Update on the Advertising and Promotion of Pharmaceuticals, Medical Device, Biologics and Veterinary Medicine Industries
Steve Gracey just returned from the Food and Drug Law Institute’s yearly conference on advertising and promotion for the pharmaceutical, medical device, biologics and veterinary medicine industries. This conference contained multiple panels of top level FDA officials and industry representatives on topics such as Direct-to-Consumer advertising (“DTC”), state and institutional challenges to physician marketing, proposed legislation requiring Risk Evaluation and Mitigation Strategy (“REMS”), regulation by the U.S. Department of Justice and Office of the Inspector General, sales force and medical science liaison practices and marketing and working with the FDA.
One of the topics receiving a lot of attention and focus was DTC. Many top level FDA officials gave informal feedback on their views of compliance with DTC regulations. Additionally, the FDA discussed in great detail the latest version of the Prescription Drug User Fee Act (“PDUFA IV”) that was signed by President Bush on September 27, 2007. Although a company is not required to obtain FDA pre-approval prior to using DTC or any other promotional or advertising materials, PDUFA IV creates a program that give companies, for a defined cost, the benefit of timely FDA input on whether its television DTC is accurate, balanced and adequately supported before public dissemination. This program has the potential to be a great benefit to companies to timely plan television DTC campaigns and minimize the financial risk of subsequent FDA corrective action.
Another topic of much discussion was the increasing scrutiny on practices of company sales force and medical science liaisons for promotion to physicians or other healthcare practitioners, including off-label promotion of products. The distinction between appropriate and inappropriate promotion of a product and what a sales force and medical science liaison can and cannot do when discussing a product is getting grayer. More disconcerting is the fact that as this practice becomes grayer, more state and federal lawsuits are being filed to re-collect money paid by state and federal healthcare programs for off-label prescribing when there appears to be some aspect of off-label promotion leading to the increased prescribing. Not only could a company have to pay hundreds of millions in restitution, but company officials risk criminal prosecutions and the company could be excluded from state and federal health care programs costing the company even more money.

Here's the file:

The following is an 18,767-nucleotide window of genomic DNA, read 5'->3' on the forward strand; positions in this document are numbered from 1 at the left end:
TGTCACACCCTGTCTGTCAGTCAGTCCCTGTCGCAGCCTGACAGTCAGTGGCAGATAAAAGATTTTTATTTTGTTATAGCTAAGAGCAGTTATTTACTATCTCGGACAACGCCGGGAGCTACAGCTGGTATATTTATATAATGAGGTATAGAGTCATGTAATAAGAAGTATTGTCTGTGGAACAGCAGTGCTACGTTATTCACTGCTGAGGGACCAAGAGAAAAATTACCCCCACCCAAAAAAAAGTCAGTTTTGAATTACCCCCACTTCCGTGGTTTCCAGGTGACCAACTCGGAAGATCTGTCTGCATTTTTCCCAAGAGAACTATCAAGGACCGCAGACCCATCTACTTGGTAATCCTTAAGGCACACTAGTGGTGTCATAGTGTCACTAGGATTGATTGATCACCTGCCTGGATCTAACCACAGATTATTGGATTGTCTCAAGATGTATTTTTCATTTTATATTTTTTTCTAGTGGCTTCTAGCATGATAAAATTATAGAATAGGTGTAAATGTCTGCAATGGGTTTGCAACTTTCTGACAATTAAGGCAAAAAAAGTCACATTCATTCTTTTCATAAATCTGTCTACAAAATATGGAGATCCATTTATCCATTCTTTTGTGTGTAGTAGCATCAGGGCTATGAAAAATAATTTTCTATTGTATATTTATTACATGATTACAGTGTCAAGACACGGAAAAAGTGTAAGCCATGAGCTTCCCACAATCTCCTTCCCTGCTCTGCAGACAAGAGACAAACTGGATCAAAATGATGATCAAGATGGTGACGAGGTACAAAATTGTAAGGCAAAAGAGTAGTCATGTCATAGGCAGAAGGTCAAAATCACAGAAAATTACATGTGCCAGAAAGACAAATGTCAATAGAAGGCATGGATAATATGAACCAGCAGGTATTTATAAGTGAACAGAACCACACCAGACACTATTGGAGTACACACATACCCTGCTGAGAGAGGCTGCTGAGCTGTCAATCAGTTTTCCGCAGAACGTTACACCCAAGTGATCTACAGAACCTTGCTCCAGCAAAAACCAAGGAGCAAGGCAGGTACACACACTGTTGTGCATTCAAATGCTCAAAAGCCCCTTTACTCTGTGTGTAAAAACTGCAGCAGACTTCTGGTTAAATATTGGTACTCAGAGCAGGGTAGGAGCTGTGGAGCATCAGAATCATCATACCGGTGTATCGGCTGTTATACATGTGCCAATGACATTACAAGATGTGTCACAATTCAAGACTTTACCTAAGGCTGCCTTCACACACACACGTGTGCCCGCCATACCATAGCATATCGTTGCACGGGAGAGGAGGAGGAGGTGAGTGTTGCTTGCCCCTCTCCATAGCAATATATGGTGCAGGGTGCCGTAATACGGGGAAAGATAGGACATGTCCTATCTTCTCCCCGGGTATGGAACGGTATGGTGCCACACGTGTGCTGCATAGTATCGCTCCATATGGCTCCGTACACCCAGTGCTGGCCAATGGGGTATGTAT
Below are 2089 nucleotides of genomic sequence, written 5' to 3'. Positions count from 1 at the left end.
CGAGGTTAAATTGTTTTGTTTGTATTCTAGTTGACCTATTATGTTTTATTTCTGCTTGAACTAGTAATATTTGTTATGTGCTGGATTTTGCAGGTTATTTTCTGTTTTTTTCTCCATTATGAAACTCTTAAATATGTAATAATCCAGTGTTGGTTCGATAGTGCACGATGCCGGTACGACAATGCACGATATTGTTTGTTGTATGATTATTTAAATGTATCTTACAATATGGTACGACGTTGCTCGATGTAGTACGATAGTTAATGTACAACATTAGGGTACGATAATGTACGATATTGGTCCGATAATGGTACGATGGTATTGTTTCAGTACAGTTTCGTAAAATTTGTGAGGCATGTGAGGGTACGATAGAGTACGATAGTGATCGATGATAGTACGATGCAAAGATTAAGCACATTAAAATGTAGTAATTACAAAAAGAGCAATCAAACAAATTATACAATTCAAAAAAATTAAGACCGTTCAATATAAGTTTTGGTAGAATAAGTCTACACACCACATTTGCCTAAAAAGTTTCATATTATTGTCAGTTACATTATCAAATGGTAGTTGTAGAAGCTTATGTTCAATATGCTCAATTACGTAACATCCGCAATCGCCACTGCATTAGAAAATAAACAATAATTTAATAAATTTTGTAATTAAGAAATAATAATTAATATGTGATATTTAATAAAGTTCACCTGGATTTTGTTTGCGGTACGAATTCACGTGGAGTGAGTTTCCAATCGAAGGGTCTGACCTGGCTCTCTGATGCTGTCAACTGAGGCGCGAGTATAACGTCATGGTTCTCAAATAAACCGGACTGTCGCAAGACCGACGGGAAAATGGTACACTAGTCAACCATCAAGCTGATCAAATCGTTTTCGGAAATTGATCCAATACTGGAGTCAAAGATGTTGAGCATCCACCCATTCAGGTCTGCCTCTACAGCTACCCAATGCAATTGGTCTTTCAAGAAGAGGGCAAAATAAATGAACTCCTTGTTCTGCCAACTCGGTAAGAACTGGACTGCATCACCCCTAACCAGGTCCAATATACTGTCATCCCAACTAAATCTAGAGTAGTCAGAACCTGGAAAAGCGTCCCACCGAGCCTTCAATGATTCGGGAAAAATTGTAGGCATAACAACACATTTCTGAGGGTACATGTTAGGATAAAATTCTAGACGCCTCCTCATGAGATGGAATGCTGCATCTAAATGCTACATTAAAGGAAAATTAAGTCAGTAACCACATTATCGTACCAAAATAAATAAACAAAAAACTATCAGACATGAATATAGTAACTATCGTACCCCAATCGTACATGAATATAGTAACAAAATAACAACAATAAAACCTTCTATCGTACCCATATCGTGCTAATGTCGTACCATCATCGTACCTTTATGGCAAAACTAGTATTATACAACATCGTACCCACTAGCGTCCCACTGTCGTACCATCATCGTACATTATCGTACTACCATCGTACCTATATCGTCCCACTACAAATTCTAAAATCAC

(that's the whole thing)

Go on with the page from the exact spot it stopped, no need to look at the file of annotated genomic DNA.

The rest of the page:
What was clear from the conference and statements from the FDA officials and industry representatives is that the landscape for promotion and advertising for these products is greatly changing and the regulation of the promotion and advertising has become a high priority for the FDA. As several officials stated, “public safety is the number one priority of the FDA,” and advertising and promotion of these products has the potential to greatly impact the public safety. But, at the same time that it is increasing its scrutiny, the FDA is attempting to create resources and programs so companies can ensure compliance with promotion and advertising requirements. Companies need to learn about and take advantage of these resources and properly plan the advertising and promotion of their products to ensure increased revenue while minimizing the risk of FDA corrective action, or worse, federal or state civil or criminal actions.